#11 "Even if you're not doing anything wrong, you're being watched and recorded. ...it's getting to the point where you don't have to have done anything wrong, you simply have to eventually fall under suspicion from somebody, even by a wrong call, and then they can use this system to go back in time and scrutinize every decision you've ever made, every friend you've ever discussed something with, and attack you on that basis, to sort of derive suspicion from an innocent life."

#12 "Allowing the U.S. government to intimidate its people with threats of retaliation for revealing wrongdoing is contrary to the public interest."

#13 "Everyone everywhere now understands how bad things have gotten — and they’re talking about it. They have the power to decide for themselves whether they are willing to sacrifice their privacy to the surveillance state."

#14 "I do not want to live in a world where everything I do and say is recorded. That is not something I am willing to support or live under."

#15 "I don't want to live in a world where there's no privacy, and therefore no room for intellectual exploration and creativity."

#16 "I have no intention of hiding who I am because I know I have done nothing wrong."

#17 "I had been looking for leaders, but I realized that leadership is about being the first to act."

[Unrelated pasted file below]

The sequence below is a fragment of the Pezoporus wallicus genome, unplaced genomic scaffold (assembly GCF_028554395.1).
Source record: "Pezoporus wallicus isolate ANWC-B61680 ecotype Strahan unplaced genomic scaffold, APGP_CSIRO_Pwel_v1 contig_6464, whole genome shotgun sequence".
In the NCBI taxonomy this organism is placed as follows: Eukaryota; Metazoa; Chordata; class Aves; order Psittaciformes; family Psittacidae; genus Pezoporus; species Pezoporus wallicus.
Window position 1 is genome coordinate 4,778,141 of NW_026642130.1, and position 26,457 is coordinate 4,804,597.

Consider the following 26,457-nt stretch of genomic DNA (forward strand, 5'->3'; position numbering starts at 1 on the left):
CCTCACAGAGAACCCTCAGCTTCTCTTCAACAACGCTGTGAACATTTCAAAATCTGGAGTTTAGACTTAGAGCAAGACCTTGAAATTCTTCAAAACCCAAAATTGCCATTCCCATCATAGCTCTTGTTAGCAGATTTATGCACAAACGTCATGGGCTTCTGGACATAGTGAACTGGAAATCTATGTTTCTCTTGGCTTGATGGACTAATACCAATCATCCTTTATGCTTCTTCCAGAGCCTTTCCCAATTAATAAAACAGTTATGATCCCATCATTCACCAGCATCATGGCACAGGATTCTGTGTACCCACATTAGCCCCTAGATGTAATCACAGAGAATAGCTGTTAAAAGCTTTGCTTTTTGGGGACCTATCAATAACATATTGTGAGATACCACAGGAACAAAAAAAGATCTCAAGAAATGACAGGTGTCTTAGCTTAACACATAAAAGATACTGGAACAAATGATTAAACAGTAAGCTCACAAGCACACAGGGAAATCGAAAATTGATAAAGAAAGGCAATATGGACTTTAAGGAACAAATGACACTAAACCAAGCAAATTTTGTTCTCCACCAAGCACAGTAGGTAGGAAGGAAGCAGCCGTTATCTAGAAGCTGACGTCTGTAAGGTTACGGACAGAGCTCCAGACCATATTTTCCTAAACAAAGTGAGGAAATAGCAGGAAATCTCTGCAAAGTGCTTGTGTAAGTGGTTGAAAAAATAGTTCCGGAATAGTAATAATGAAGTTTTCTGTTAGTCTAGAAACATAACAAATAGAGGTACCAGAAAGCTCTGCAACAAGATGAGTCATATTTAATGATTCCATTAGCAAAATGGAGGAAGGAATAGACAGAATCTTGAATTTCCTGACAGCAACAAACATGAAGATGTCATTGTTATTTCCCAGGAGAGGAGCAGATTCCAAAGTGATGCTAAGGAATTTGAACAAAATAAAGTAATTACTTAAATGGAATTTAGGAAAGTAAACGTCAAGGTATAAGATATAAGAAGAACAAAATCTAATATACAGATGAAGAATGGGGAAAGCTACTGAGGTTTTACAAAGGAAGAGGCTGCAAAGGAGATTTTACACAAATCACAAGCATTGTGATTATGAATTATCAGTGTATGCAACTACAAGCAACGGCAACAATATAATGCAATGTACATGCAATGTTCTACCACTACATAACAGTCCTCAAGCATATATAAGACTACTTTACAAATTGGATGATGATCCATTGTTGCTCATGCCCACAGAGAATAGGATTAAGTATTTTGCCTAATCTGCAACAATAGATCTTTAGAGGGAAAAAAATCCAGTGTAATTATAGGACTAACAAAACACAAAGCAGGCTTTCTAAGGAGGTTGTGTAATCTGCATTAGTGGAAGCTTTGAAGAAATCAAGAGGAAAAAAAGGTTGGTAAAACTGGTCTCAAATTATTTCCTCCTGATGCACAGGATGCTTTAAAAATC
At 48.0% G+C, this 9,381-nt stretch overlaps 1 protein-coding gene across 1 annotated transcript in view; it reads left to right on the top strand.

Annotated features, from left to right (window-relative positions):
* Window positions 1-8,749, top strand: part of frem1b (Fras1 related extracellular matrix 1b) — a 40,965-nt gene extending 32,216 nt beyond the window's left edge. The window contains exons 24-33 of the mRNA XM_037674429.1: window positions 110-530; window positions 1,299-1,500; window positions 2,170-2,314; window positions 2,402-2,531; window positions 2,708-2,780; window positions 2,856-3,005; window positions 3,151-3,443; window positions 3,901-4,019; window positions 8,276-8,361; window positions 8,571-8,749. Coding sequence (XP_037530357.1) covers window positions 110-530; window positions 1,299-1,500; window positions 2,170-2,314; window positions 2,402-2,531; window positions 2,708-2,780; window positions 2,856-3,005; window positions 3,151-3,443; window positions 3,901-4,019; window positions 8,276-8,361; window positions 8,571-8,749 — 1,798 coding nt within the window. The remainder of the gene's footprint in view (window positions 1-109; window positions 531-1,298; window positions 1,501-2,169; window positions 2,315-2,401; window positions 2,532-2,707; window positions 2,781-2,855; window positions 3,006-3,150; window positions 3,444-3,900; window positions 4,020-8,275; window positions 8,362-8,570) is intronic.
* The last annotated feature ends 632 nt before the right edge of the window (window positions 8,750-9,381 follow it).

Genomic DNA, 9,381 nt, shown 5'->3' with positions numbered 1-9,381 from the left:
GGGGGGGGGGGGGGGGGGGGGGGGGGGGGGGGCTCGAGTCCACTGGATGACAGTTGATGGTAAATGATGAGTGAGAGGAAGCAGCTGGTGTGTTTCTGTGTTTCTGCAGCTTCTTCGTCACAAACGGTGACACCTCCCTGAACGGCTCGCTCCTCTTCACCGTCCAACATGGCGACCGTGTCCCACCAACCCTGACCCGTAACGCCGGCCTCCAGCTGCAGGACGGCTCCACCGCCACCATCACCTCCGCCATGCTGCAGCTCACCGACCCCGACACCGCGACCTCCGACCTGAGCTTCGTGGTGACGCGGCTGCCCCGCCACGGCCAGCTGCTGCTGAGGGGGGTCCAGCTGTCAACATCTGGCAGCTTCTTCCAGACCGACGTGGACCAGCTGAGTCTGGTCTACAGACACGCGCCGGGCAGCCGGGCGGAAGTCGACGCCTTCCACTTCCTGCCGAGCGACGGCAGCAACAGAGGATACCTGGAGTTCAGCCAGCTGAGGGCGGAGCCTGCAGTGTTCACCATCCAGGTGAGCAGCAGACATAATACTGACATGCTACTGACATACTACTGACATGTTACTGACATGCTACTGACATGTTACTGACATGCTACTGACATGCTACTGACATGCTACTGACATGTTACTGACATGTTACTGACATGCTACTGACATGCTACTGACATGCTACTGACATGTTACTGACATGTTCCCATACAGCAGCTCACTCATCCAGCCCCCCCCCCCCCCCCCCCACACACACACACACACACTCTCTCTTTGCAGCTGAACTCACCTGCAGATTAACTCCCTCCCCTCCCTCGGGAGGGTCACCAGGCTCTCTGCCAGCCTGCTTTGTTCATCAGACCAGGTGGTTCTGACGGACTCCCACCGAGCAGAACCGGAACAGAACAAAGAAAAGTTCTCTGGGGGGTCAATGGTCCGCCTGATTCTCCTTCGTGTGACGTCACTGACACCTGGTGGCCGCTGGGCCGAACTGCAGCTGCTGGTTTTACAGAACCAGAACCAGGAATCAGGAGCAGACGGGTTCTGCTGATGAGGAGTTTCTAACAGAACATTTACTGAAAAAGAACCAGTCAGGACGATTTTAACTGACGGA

#18 "There are more important things than money. If I were motivated by money, I could have sold these documents to any number of countries and gotten very rich."

#19 "The great fear that I have regarding the outcome for America of these disclosures is that nothing will change. [People] won't be willing to take the risks necessary to stand up and fight to change things... And in the months ahead, the years ahead, it's only going to get worse. [The NSA will] say that... because of the crisis, the dangers that we face in the world, some new and unpredicted threat, we need more authority, we need more power, and there will be nothing the people can do at that point to oppose it. And it will be turnkey tyranny."

#20 "I will be satisfied if the federation of secret law, unequal pardon and irresistible executive powers that rule the world that I love are revealed even for an instant."

#21 "You can't come up against the world's most powerful intelligence agencies and not accept the risk."